2022 will be the year of the pizza maker

A robot-powered mobile pizzeria is slated to launch in Los Angeles in 2022. We’ve heard this idea before – pair a robot-made pizza with mobile delivery – and it ended in disaster. Will this version take off?

It could well, and timing could be a key ingredient. It is often the case that being the first to the party is not advantageous. Zume Pizza, once rated a somewhat ridiculous $ 2 billion, learned this lesson the hard way, shutting down his robotic pizza business in early 2020 and laying off more than 100 employees.

But where Zume’s lofty ambitions of becoming an efficiency-obsessed logistics company, something akin to the pizza Amazon, led to a burn rate that exceeded $ 10 million per day, new outfits and old favorites take a more measured approach to tech-enhanced pizza. , and do so in a post-pandemic environment that has displaced the fast food industry on its doorstep. This includes developers like Piestro, which makes a made-to-order pizza vending machine, and even staples like Little Caesars, which recently patented a pizza-making robot.

The last example is the robotically powered mobile pizzeria, Stellar pizza, which recently announced its launch in the emerging tech hub of Los Angeles in spring 2022. The company is the brainchild of former SpaceX engineer-turned-CEO Benson Tsai. SpaceX alumni also make up the engineering team, and the recipes are in part the creation of former SpaceX executive chef and director of culinary services Ted Cizma.

The idea is to use cutting edge technology and advanced robotics to revolutionize the preparation and delivery of pizzas. With its new pizza maker, Stellar Pizza can create a fully baked pizza in less than five minutes at a production rate of one pizza every 45 seconds. The robot is part of a food truck concept that can deliver a greater amount of fresh, gourmet pizza more consistently than its brick-and-mortar counterparts. Seems familiar?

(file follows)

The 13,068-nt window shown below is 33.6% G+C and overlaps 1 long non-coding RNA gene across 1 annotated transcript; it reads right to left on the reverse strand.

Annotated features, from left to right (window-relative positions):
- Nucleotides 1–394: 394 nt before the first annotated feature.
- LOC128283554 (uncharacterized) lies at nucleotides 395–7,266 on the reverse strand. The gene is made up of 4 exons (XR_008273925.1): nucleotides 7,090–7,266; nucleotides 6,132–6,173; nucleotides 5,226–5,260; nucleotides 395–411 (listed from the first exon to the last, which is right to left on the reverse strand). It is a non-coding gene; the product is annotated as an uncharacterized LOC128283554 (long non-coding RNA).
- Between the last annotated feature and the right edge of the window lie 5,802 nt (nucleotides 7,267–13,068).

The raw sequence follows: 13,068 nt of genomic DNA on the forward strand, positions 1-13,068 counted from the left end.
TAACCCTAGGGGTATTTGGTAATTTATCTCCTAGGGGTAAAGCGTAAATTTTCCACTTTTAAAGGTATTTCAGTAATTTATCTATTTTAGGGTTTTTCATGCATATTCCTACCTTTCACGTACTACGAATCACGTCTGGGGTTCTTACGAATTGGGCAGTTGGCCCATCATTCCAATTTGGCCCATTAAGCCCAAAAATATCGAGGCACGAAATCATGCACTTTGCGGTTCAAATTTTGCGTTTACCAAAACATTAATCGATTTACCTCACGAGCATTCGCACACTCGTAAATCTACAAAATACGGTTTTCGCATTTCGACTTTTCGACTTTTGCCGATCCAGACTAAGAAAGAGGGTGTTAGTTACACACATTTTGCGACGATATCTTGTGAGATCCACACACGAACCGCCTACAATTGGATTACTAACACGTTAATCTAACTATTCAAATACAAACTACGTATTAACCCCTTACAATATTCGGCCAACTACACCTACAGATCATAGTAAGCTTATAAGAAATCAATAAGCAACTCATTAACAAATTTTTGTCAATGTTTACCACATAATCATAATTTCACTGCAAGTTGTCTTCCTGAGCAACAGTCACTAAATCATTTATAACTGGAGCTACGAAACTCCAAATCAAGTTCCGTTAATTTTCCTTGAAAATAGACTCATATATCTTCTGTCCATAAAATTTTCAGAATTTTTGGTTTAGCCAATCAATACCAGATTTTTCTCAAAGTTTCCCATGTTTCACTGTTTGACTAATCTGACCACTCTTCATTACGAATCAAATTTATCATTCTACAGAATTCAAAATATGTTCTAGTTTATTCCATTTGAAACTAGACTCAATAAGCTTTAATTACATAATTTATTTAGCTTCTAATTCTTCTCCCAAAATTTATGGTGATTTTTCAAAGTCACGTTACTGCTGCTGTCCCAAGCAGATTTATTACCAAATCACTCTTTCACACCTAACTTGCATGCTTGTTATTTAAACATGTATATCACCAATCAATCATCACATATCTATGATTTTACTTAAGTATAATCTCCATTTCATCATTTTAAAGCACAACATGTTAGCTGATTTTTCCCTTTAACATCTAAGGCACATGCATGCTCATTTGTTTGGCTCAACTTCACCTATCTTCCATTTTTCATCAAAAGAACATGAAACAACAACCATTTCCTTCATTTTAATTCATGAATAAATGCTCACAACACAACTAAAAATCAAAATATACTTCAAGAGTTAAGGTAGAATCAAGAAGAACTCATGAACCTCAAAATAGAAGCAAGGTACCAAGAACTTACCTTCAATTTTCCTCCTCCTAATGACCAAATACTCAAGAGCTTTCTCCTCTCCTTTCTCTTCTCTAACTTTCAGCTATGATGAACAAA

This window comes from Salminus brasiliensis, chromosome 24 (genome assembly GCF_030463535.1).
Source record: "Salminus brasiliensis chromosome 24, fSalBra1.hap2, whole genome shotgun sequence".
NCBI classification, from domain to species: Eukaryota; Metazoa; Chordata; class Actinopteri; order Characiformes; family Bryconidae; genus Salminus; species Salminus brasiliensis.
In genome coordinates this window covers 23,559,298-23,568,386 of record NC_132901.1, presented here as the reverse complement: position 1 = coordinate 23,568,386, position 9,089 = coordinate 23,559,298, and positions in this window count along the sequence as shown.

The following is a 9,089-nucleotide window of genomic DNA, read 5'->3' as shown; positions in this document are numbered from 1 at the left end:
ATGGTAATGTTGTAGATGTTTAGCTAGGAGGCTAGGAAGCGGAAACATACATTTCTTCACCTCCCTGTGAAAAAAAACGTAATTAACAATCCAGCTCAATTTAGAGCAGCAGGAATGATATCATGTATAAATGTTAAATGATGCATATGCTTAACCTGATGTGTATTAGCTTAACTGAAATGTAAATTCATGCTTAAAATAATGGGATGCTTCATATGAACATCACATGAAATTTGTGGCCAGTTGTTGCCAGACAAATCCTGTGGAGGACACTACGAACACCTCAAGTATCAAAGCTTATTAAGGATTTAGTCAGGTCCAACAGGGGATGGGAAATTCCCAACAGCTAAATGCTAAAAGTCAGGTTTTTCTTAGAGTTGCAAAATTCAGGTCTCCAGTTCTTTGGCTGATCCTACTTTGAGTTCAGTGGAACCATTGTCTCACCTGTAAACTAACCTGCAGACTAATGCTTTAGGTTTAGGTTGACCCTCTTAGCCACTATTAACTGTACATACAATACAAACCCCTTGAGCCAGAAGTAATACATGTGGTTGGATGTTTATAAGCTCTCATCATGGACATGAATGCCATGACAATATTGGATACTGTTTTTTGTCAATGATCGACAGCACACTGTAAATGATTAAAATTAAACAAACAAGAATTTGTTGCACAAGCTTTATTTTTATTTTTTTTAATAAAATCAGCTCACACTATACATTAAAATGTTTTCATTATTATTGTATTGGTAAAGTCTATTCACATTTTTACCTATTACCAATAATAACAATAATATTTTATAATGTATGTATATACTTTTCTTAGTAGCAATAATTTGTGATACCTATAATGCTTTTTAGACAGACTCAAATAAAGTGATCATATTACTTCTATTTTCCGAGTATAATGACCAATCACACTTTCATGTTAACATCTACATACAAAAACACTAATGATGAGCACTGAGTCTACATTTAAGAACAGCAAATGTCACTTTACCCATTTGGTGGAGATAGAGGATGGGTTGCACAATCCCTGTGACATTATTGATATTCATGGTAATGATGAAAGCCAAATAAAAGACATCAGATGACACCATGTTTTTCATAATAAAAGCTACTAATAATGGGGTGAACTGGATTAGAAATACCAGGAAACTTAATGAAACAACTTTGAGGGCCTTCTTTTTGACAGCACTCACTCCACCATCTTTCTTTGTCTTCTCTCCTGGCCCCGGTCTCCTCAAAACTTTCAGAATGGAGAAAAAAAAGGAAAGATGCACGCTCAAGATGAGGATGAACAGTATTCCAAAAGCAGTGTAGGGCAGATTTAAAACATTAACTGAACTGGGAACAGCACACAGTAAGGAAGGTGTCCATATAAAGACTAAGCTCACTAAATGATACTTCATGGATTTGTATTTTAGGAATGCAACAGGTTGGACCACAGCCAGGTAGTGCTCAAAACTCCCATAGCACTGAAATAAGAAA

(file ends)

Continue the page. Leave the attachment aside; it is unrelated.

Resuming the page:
The economic model is not far from that of Zume, except that Zume’s ambitions have turned it upside down. Zume drew $ 375 million from SoftBank’s Vision Fund and began to evolve with cutting edge technology, but before having a viable business plan. The company also missed the biggest windfall for the food delivery industry from wax-coated paper containers: a global pandemic that suddenly wiped out in-person meals for much of the world for a long time. long period and has adapted consumers to an obsession with sterile preparation practices. .

Enter the robots. Developers have taken leaps back and forth and early entrants into the automated food preparation space, including the creators of Flippy, the burger-making robot, have reached a step of adoption that would have seemed unlikely. not that long ago. Salad vending machines and autonomous ground-based robots delivering take-out meals are now a reality, albeit a nascent reality confined for the time being to smaller test beds. With that in mind, Zume’s flop in January 2020 may look a bit like this video of the marathon runner collapsing just before the finish line.

For Stellar, the robotic pizza-making process begins with a ball of freshly made raw pizza dough, which is pressed and shaped into a round pizza crust. Then a homemade sauce and fresh toppings are added. Finally, the raw pizza is inserted into one of four custom designed high temperature ovens for perfect cooking. In other words, this is exactly how you would make pizza if you were a human, it’s just made by a robot. There is nothing particularly disturbing or unexpected about the idea of ​​automating a repeatable process with high efficiency. Frankly, the guy with flour on his arms twirling a pie at a creosote cap is a bigger head scraper.

That’s why robotic pizza production is a good idea, an idea that should take off as soon as possible. It remains to be seen whether Stellar – or any company – emerges as a revolutionary player in an industry that appears to be doing pretty well. Pizza production will almost certainly benefit from new technologies. But the pizza game probably doesn’t need a new unicorn.

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